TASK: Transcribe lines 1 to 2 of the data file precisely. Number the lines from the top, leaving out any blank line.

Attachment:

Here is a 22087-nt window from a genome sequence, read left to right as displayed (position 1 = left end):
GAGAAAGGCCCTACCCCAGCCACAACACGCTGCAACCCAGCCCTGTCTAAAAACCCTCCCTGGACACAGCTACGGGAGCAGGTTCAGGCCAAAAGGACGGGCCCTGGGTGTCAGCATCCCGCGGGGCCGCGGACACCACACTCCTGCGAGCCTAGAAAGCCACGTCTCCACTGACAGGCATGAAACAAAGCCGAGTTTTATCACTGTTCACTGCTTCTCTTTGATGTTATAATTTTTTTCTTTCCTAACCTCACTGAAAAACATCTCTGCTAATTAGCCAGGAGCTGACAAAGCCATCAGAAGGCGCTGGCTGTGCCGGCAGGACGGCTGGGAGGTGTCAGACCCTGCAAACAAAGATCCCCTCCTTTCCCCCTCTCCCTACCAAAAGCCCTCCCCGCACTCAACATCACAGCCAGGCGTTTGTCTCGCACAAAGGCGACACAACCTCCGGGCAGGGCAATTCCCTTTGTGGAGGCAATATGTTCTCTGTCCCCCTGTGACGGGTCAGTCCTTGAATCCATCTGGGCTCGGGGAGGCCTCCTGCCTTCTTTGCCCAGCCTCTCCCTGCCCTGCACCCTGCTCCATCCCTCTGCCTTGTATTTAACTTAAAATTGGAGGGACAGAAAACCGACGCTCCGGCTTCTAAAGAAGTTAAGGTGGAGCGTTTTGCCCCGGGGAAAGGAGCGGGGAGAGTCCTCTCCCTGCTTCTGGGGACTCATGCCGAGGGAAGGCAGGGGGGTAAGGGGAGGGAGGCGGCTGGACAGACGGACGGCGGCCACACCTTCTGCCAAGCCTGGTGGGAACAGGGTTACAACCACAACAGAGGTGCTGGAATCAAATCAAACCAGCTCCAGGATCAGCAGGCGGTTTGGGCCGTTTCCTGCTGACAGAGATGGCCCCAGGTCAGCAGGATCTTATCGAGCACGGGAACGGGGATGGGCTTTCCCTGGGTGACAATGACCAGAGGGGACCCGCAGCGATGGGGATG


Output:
Here is a 22087-nt window from a genome sequence, read left to right as displayed (position 1 = left end):
GAGAAAGGCCCTACCCCAGCCACAACACGCTGCAACCCAGCCCTGTCTAAAAACCCTCCCTGGACACAGCTACGGGAGCAGGTTCAGGCCAAAAGGACGGGCCCTGGGTGTCAGCATCCCGCGGGGCCGCGGACACCACACTCCTGCGAGCCTAGAAAGCCACGTCTCCACTGACAGGCATGAAACAAAGCCGAGTTTTATCACTGTTCACTGCTTCTCTTTGATGTTATAATTTTTTTCTTTCCTAACCTCACTGAAAAACATCTCTGCTAATTAGCCAGGAGCTGACAAAGCCATCAGAAGGCGCTGGCTGTGCCGGCAGGACGGCTGGGAGGTGTCAGACCCTGCAAACAAAGATCCCCTCCTTTCCCCCTCTCCCTACCAAAAGCCCTCCCCGCACTCAACATCACAGCCAGGCGTTTGTCTCGCACAAAGGCGACACAACCTCCGGGCAGGGCAATTCCCTTTGTGGAGGCAATATGTTCTCTGTCCCCCTGTGACGGGTCAGTCCTTGAATCCATCTGGGCTCGGGGAGGCCTCCTGCCTTCTTTGCCCAGCCTCTCCCTGCCCTGCACCCTGCTCCATCCCTCTGCCTTGTATTTAACTTAAAATTGGAGGGACAGAAAACCGACGCTCCGGCTTCTAAAGAAGTTAAGGTGGAGCGTTTTGCCCCGGGGAAAGGAGCGGGGAGAGTCCTCTCCCTGCTTCTGGGGACTCATGCCGAGGGAAGGCAGGGGGGTAAGGGGAGGGAGGCGGCTGGACAGACGGACGGCGGCCACACCTTCTGCCAAGCCTGGTGGGAACAGGGTTACAACCACAACAGAGGTGCTGGAATCAAATCAAACCAGCTCCAGGATCAGCAGGCGGTTTGGGCCGTTTCCTGCTGACAGAGATGGCCCCAGGTCAGCAGGATCTTATCGAGCACGGGAACGGGGATGGGCTTTCCCTGGGTGACAATGACCAGAGGGGACCCGCAGCGATGGGGATG